Promoting Regional Resilience

Today, RPA's Director of Environment and Energy Programs Rob Fruedenberg testified before the New Jersey Legislative Oversight Committee on the challenge that climate change poses for the New York metropolitan area and three key actions federal, state and local actors can take to protect communities from flooding, storm surge and sea level rise and promote a more resilient region. See his full testimony below. 

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Good morning and thank you for the opportunity to share some thoughts about the effects of flooding and sea level rise in New Jersey and the greater region. My name is Robert Freudenberg and I’m the Director for Energy & Environment at Regional Plan Association, an independent, non-profit research organization that plans for the long-range, sustainable development and economic competitiveness of the tri-state metropolitan region. One of the greatest challenges we face is climate change and its devastating effects on our communities. Rising sea levels, more frequent and intense storms, coastal and riverine flooding and extreme cold and heat are no longer things we brace for at some far off date. They are here now and hurting many of our residents far too often, too many of whom are poorly equipped to respond.

Hurricane Irene and Superstorm Sandy were disturbing wakeup calls about just how underprepared our region is to handle the damaging flooding, storm surge and wave impacts of coastal storms. In their aftermath, ‘resilience’ has become a much-used – but important – term throughout our region.

The metropolitan region has developed in places and in ways that have put our residents and critical infrastructure at significant risk from storms and flooding, made increasingly worse by sea level rise.

Today, approximately one million of our region’s 23 million residents live within an area that is likely to face significant flooding into the future. By 2050, that number will double to more than million due to sea level rise and higher storm surges. Over 1/3 of that population is considered socially vulnerable. This future flood zone also will contain 59% of our region’s power-generating capacity, 45% of our wastewater treatment plants, 13% of our rail and subway stations and 21% of New York City’s public housing.

There is no consistent and comprehensive set of guidelines to improve development/redevelopment practices in flood-prone areas in ways that reduce risk and social vulnerability.

Despite the many actions around resilience in our region, there has been very little consistency in approaches, meaning some communities are well ahead of the curve in preparing for a future with more flooding, while many others remain very vulnerable.

Federal tax dollars as well as federal, state and local planning continue to encourage development and rebuilding in areas at risk to climate impacts.

Whether it’s artificially low premiums on NFIP insurance, FEMA mapping that doesn’t take into account sea level rise or local development plans and zoning that don’t factor in flooding hazards, our policies continue to put residents at risk for the foreseeable future.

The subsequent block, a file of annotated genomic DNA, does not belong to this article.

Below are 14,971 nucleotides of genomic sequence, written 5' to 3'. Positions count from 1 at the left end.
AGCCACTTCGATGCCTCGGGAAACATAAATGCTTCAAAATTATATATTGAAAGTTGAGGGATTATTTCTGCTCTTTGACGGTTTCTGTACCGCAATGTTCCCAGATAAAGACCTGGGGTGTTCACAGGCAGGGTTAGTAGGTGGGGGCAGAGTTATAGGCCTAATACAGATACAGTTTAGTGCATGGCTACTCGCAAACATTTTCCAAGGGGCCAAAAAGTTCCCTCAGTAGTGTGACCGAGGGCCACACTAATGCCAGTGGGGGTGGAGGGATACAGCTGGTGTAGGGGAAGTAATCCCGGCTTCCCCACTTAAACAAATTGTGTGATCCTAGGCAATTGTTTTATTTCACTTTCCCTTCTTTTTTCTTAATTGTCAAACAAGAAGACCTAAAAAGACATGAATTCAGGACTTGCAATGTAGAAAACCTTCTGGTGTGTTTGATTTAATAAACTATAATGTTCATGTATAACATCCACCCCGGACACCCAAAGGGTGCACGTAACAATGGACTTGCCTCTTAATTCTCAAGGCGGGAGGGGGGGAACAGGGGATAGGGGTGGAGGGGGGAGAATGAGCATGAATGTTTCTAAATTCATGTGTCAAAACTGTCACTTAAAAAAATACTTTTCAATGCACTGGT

WHAT WE NEED TO DO:

  1. Regionalize resilience
    The three states and municipalities of our region face similar threats from flooding resulting from storm surge, sea level rise and increased precipitation. We can no longer take a community-by-community approach that depends on recovery dollars from the federal government after each disaster. Instead, New Jersey, New York and Connecticut should form a Regional Flooding Hazards Reduction Program – modeled after the National Earthquake Hazards Reduction Program - to develop, disseminate and promote knowledge, tools and practices for flood risk reduction. At a minimum, each state should have a coordinated program that focuses specifically on the effects of climate change, adaptation and other resilience measures. 
  2. Move from a protection mentality to one of adaptation
    At all levels, we need to change our mindset from one of protecting against flooding and other climate impacts to one of adaptation. This means considering all options for adaptation from innovatively redesigning all of our waterfront communities - beyond federal minimums - to welcoming the concept of living with water. It also means taking the steps now to limit development in the most at-risk areas and working toward a future where some communities will return sections of town to nature through improved and comprehensive buyout programs. This shift will require public education, changes to state and local programs, policies and zoning codes, and a reshuffling of budgets to invest more in adaptation and less in traditional protection measures.
  3. Recognize that federal dollars will never be enough
    Even if New Jersey had received its full funding request from the NDRC program, it would still not have been nearly enough to complete the project in the Meadowlands, let alone make all of New Jersey’s at risk communities resilient. Federal funds will continue to play an important role in moving toward resilience, but we must find ways to better engage the private sector, including private insurers, in funding adaptation our region. Funding adaptation offers a tremendous opportunity for returns on investments.

Several years have passed since Sandy and Irene struck our region. These terrible storms launched an important conversation about resilience and resulted in measures being taken across the region. But there is much more to be done. We welcome this conversation in New Jersey and encourage more action to be taken to protect and enhance our communities and way of life.